Step 5 – Adding The Shine
To add the shine back to your granite countertops, you can use a little oil on a cloth. You want to apply the oil in a circular motion. This helps distribute the oil evenly across the surface.
For best results, you’ll want to wait about 30 minutes before applying the oil. Once it has dried, you can buff the surface using a soft polishing pad. Work from the center outward, making sure to rub in a smooth motion.
Use a damp rag to wipe up any excess oil, and allow the surface-to-air dry completely. That’s pretty much it! The final step is to clean your sink and faucet thoroughly. Use a brush and some hot water to remove any remaining grime.
Now that you’ve finished cleaning your countertops, they should look great for years to come. Be sure to keep them looking new by keeping them clean and well maintained.
How Not To Clean Granite Countertops
There are certain products that you shouldn’t use when trying to clean granite countertops.
For example, try not to use abrasive cleaners on your granite. These products will scratch away at the surface and make it look worse over time.
When choosing a cleaner to use, choose one that’s safe for your granite. Some cleaners contain ammonia or other substances that could damage your countertop.
The easiest way to test whether a cleaner is safe for your granite is to check the ingredients list. If you see anything containing ammonia, then avoid it.
To clean granite countertops, you should use soft materials like cloths instead of brushes. Brushes tend to scratch the surface of the granite, which can lead to more cracks.
Use a gentle sponge, and don’t use abrasive pads. When using a sponge, make sure that it’s clean first. Once you’ve cleaned off any dirt that may have built up, scrub the whole surface of the countertop, gently but thoroughly.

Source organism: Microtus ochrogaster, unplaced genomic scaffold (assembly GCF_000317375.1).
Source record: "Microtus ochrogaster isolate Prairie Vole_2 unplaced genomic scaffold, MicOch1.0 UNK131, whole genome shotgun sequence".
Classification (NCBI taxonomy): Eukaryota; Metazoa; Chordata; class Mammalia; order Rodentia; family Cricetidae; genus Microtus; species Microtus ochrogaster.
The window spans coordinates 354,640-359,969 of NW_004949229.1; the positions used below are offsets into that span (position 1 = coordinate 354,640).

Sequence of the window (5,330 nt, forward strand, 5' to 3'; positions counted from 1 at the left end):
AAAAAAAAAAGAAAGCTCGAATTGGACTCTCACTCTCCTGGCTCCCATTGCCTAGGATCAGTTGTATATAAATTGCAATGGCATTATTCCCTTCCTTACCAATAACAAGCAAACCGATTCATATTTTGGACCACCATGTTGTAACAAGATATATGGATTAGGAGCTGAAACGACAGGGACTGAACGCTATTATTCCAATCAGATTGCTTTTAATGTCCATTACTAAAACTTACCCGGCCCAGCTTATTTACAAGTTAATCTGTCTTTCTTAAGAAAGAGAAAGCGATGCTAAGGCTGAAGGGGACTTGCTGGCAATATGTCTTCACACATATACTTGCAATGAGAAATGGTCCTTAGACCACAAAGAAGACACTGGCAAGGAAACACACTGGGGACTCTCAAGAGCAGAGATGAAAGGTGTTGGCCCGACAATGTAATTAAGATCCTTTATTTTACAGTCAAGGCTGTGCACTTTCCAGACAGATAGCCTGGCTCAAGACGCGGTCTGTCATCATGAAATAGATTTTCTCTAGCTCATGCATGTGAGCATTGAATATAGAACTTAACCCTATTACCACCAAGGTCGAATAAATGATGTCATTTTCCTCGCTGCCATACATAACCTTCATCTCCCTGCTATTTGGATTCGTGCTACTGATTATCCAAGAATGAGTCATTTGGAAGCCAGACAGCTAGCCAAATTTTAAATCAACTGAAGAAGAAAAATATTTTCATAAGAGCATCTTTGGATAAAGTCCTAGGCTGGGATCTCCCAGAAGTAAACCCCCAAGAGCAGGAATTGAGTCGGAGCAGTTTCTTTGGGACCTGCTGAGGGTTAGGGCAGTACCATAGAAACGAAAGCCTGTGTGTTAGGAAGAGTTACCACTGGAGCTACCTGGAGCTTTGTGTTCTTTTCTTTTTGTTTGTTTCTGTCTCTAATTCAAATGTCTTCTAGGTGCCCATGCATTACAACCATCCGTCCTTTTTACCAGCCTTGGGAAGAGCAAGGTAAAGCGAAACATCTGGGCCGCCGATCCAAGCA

Wipe away excess water immediately after washing your granite. Do not allow the water to sit on top of the countertop, either. This could cause the granite to discolor and gradually become less attractive.
The Definite Don’ts
Never use acidic products, like vinegar or lemon, as they will corrode the lovely surface.
You don’t want to use harsh chemicals like bleach, either. Bleach has been known to damage certain types of granite. It could even cause discoloration or oxidation.
Also, using harsh cleaners could cause staining on your countertop. If this happens, you’ll probably have to strip off the offending stain before attempting to polish your countertop.
Another common mistake made when cleaning granite is the use of hard brushes. Hard scrubbing brushes are designed to be used on softer materials, such as wood floors.
They can easily scratch your granite counters, causing unsightly marks. Try using a soft cloth instead.
Where You Might Go Wrong
Many people make the mistake of using the wrong ingredients and products when it comes to granite.
You might think that vinegar is a great idea since it’s used in so many other DIY cleaning products, but it may cause damage.
If you don’t want to use mild dish soap, you can clean the granite surface with a special granite cleaner. Strong acidic substances will do terrible things to your granite!
When it comes to cleaning a granite countertop, or any granite surface, it’s important to use a clean microfiber cloth. A clean cloth, especially microfiber cloths, do an excellent job in keeping your granite countertop looking its best.
Granite countertops require that special granite countertop maintenance, but it’s all worth it. By taking care of your stunning surfaces, they will serve you for many years to come.
It’s essential to remember to use simple, non-acidic ingredients when it comes to cleaning, and use soft materials for cleaning. A damp cloth and baking soda paste should be enough to get rid of all types of stains.
Using lemon juice will only lead to chemical damage, and an abrasive scrubber will damage the granite sealer. Avoid any acidic cleaners, even if you are desperate to remove stains from granite. It pays off to have a little patience.
If you are planning on deep cleaning your kitchen, take care to treat your granite slab well! If you take care of it, it will, in turn, take care of you. Good luck with your daily cleaning!